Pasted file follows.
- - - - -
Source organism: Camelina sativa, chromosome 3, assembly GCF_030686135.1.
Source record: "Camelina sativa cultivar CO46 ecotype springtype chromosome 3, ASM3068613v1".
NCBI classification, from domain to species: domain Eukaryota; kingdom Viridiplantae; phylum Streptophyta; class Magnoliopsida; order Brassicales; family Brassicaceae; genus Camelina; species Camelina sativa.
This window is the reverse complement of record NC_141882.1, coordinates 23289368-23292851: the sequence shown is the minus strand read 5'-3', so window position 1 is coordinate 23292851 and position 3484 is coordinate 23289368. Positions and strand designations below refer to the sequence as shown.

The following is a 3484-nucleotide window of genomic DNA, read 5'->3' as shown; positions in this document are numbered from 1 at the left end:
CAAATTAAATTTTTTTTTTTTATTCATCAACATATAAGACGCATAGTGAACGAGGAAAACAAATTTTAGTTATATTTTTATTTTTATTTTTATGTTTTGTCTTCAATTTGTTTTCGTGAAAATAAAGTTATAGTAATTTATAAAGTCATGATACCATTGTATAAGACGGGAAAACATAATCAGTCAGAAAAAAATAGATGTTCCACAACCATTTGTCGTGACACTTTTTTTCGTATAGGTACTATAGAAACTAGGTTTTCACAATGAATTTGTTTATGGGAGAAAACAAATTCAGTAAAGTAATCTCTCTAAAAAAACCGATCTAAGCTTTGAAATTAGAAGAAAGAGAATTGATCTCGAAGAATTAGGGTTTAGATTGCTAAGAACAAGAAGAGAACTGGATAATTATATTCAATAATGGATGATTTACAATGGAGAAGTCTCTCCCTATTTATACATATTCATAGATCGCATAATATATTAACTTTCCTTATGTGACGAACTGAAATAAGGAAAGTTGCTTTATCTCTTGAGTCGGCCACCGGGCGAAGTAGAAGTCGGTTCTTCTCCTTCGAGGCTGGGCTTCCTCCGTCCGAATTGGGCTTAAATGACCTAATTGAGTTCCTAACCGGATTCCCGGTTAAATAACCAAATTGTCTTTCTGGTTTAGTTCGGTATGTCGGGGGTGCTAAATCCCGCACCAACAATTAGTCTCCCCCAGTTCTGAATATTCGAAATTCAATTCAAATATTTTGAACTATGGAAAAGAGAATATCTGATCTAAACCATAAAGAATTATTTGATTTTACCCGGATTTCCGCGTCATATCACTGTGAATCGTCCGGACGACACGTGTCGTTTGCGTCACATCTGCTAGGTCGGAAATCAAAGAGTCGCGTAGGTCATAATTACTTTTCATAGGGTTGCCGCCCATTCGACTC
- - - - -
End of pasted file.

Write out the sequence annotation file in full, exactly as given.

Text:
Source organism: Camelina sativa, chromosome 3, assembly GCF_030686135.1.
Source record: "Camelina sativa cultivar CO46 ecotype springtype chromosome 3, ASM3068613v1".
NCBI classification, from domain to species: domain Eukaryota; kingdom Viridiplantae; phylum Streptophyta; class Magnoliopsida; order Brassicales; family Brassicaceae; genus Camelina; species Camelina sativa.
This window is the reverse complement of record NC_141882.1, coordinates 23289368-23292851: the sequence shown is the minus strand read 5'-3', so window position 1 is coordinate 23292851 and position 3484 is coordinate 23289368. Positions and strand designations below refer to the sequence as shown.

The following is a 3484-nucleotide window of genomic DNA, read 5'->3' as shown; positions in this document are numbered from 1 at the left end:
CAAATTAAATTTTTTTTTTTTATTCATCAACATATAAGACGCATAGTGAACGAGGAAAACAAATTTTAGTTATATTTTTATTTTTATTTTTATGTTTTGTCTTCAATTTGTTTTCGTGAAAATAAAGTTATAGTAATTTATAAAGTCATGATACCATTGTATAAGACGGGAAAACATAATCAGTCAGAAAAAAATAGATGTTCCACAACCATTTGTCGTGACACTTTTTTTCGTATAGGTACTATAGAAACTAGGTTTTCACAATGAATTTGTTTATGGGAGAAAACAAATTCAGTAAAGTAATCTCTCTAAAAAAACCGATCTAAGCTTTGAAATTAGAAGAAAGAGAATTGATCTCGAAGAATTAGGGTTTAGATTGCTAAGAACAAGAAGAGAACTGGATAATTATATTCAATAATGGATGATTTACAATGGAGAAGTCTCTCCCTATTTATACATATTCATAGATCGCATAATATATTAACTTTCCTTATGTGACGAACTGAAATAAGGAAAGTTGCTTTATCTCTTGAGTCGGCCACCGGGCGAAGTAGAAGTCGGTTCTTCTCCTTCGAGGCTGGGCTTCCTCCGTCCGAATTGGGCTTAAATGACCTAATTGAGTTCCTAACCGGATTCCCGGTTAAATAACCAAATTGTCTTTCTGGTTTAGTTCGGTATGTCGGGGGTGCTAAATCCCGCACCAACAATTAGTCTCCCCCAGTTCTGAATATTCGAAATTCAATTCAAATATTTTGAACTATGGAAAAGAGAATATCTGATCTAAACCATAAAGAATTATTTGATTTTACCCGGATTTCCGCGTCATATCACTGTGAATCGTCCGGACGACACGTGTCGTTTGCGTCACATCTGCTAGGTCGGAAATCAAAGAGTCGCGTAGGTCATAATTACTTTTCATAGGGTTGCCGCCCATTCGACTC